Soup for You
When asked about the most challenging part of transitioning to stand-up comedy after gaining fame as an actor on the TV situation comedy “Community” and as host of “The Soup” talk show on the E! Entertainment channel, Joel McHale notes that it’s all about finding your comfort zone.
“It’s really about whether the clubs are properly air-conditioned or not,” he quips. “Because you have to manage whether you’re going to wear a sweatshirt or T-shirt on stage.”
It’s been nearly 20 years since McHale left his flannel shirts behind in Seattle—where the grunge music aficionado cut his comedy teeth at a downtown improvisational theater and on a local sketch TV show called “Almost Live!”—and moved to Los Angeles with his wife and a five-year plan to “become solvent.”
Four years in, after nearly resigning himself to being “the greatest commercial actor of all time, because I just couldn’t break into TV or film,” McHale snagged a career-altering gig as host of “The Soup” in 2004. His smart and sarcastic take on the world of talk shows and reality television made “The Soup” must-see TV for more than a decade—and opened the door to acting roles in film and on television, including McHale’s six-season run on “Community.”
The 46-year-old father of two (with his wife, Sarah, of 20-plus years) brings his razor-sharp wit to Seminole Casino Coconut Creek this month. He spoke to Lifestyle about growing up in Seattle, co-headlining with President Obama and more.
In 1992, you walked on as a football player at the University of Washington and played tight end on the scout team. Before that, you were on the rowing team. How did you go from oars to shoulder pads?
I was recruited to row for the university. I don’t know if you know this about rowing, but nobody watches it. Except for at the Olympics and maybe a couple of romantic comedy movies. When no one is watching a sport, they come up with rituals and clubs to make themselves feel important.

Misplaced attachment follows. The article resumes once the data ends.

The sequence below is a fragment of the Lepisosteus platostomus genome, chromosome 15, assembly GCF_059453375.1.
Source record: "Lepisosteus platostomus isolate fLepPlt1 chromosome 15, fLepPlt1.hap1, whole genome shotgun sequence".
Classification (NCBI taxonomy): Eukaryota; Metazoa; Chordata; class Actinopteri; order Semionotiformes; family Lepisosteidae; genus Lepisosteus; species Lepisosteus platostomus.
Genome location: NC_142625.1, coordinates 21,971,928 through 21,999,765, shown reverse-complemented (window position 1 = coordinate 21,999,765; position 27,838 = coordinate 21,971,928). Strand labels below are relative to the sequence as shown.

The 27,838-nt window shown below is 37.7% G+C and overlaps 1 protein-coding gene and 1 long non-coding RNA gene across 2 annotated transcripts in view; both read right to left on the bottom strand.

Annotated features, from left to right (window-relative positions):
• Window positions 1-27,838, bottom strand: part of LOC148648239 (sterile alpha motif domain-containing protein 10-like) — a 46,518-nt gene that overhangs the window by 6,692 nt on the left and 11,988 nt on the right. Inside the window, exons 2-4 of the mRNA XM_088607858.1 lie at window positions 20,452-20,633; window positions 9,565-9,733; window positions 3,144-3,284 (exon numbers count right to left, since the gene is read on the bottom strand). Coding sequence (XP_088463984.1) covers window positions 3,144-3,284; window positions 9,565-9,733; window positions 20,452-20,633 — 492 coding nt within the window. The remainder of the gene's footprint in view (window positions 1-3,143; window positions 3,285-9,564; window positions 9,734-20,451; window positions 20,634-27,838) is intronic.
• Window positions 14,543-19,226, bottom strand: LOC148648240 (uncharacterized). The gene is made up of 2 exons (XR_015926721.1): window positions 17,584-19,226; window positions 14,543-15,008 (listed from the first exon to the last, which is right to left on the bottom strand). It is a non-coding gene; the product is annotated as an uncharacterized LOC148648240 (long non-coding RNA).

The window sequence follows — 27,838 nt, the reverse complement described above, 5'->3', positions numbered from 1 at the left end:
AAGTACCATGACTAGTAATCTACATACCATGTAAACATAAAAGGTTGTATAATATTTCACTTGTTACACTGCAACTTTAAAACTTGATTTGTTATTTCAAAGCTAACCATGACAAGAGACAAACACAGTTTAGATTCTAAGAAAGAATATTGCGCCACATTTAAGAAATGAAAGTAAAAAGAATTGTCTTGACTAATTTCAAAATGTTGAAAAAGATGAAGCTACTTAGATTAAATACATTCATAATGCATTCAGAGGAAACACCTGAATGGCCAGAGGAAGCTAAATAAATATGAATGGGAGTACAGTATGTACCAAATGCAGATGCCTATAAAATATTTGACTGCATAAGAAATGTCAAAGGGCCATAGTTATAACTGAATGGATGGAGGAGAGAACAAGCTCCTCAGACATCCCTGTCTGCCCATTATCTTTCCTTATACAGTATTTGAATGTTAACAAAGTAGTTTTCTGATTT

So, they had all these hazing [rituals] and rules, like the freshmen rowers had to shave their heads and eyebrows and put that into a hair pillow. Or you had to push in chairs a certain way at meals. It was so dumb.
We didn’t push in a chair properly one time, and I remember the team surrounded us and started smacking us around. These guys loved hazing. This is all they did. So, I quit.
There were a bunch of football players in my frat at the time, and they suggested I come out for the team. I came the year after UW won the national championship—and I was able to drive the team down. … But I never turned a knee inside out, so I’m very grateful.
One of your former teammates tells a story about you playing the team doctor during a talent show. Do you remember that skit?
That’s when I learned how good I was at not playing football. The biggest response I got from the team was on that skit night. I played the team doctor who always told guys they were fine, no matter the injury. We kept bringing up guys with worse and worse injuries. And my character was like, “Fine, get in the game.” And then, at the end of it, the kicker comes up with a hurt finger—and we call the ambulance to take care of it.